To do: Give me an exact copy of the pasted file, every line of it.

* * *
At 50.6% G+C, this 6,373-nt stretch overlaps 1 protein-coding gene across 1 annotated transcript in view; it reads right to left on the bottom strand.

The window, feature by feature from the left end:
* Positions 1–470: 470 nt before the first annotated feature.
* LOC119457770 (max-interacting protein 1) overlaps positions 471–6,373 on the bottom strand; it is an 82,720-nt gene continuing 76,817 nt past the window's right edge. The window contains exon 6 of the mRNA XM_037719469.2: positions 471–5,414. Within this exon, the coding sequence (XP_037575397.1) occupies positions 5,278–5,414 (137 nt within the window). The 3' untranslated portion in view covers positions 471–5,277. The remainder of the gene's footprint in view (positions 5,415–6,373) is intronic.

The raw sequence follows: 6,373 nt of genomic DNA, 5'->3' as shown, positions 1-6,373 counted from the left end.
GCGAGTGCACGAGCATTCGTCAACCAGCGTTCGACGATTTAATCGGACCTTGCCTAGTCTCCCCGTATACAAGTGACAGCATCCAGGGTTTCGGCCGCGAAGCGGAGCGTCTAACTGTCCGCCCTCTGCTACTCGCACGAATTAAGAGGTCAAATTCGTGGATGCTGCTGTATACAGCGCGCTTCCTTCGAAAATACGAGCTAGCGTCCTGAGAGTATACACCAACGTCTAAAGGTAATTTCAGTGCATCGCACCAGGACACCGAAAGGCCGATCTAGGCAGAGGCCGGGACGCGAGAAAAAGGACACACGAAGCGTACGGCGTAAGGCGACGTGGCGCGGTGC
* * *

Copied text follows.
At 50.6% G+C, this 6,373-nt stretch overlaps 1 protein-coding gene across 1 annotated transcript in view; it reads right to left on the bottom strand.

The window, feature by feature from the left end:
* Positions 1–470: 470 nt before the first annotated feature.
* LOC119457770 (max-interacting protein 1) overlaps positions 471–6,373 on the bottom strand; it is an 82,720-nt gene continuing 76,817 nt past the window's right edge. The window contains exon 6 of the mRNA XM_037719469.2: positions 471–5,414. Within this exon, the coding sequence (XP_037575397.1) occupies positions 5,278–5,414 (137 nt within the window). The 3' untranslated portion in view covers positions 471–5,277. The remainder of the gene's footprint in view (positions 5,415–6,373) is intronic.

The raw sequence follows: 6,373 nt of genomic DNA, 5'->3' as shown, positions 1-6,373 counted from the left end.
GCGAGTGCACGAGCATTCGTCAACCAGCGTTCGACGATTTAATCGGACCTTGCCTAGTCTCCCCGTATACAAGTGACAGCATCCAGGGTTTCGGCCGCGAAGCGGAGCGTCTAACTGTCCGCCCTCTGCTACTCGCACGAATTAAGAGGTCAAATTCGTGGATGCTGCTGTATACAGCGCGCTTCCTTCGAAAATACGAGCTAGCGTCCTGAGAGTATACACCAACGTCTAAAGGTAATTTCAGTGCATCGCACCAGGACACCGAAAGGCCGATCTAGGCAGAGGCCGGGACGCGAGAAAAAGGACACACGAAGCGTACGGCGTAAGGCGACGTGGCGCGGTGC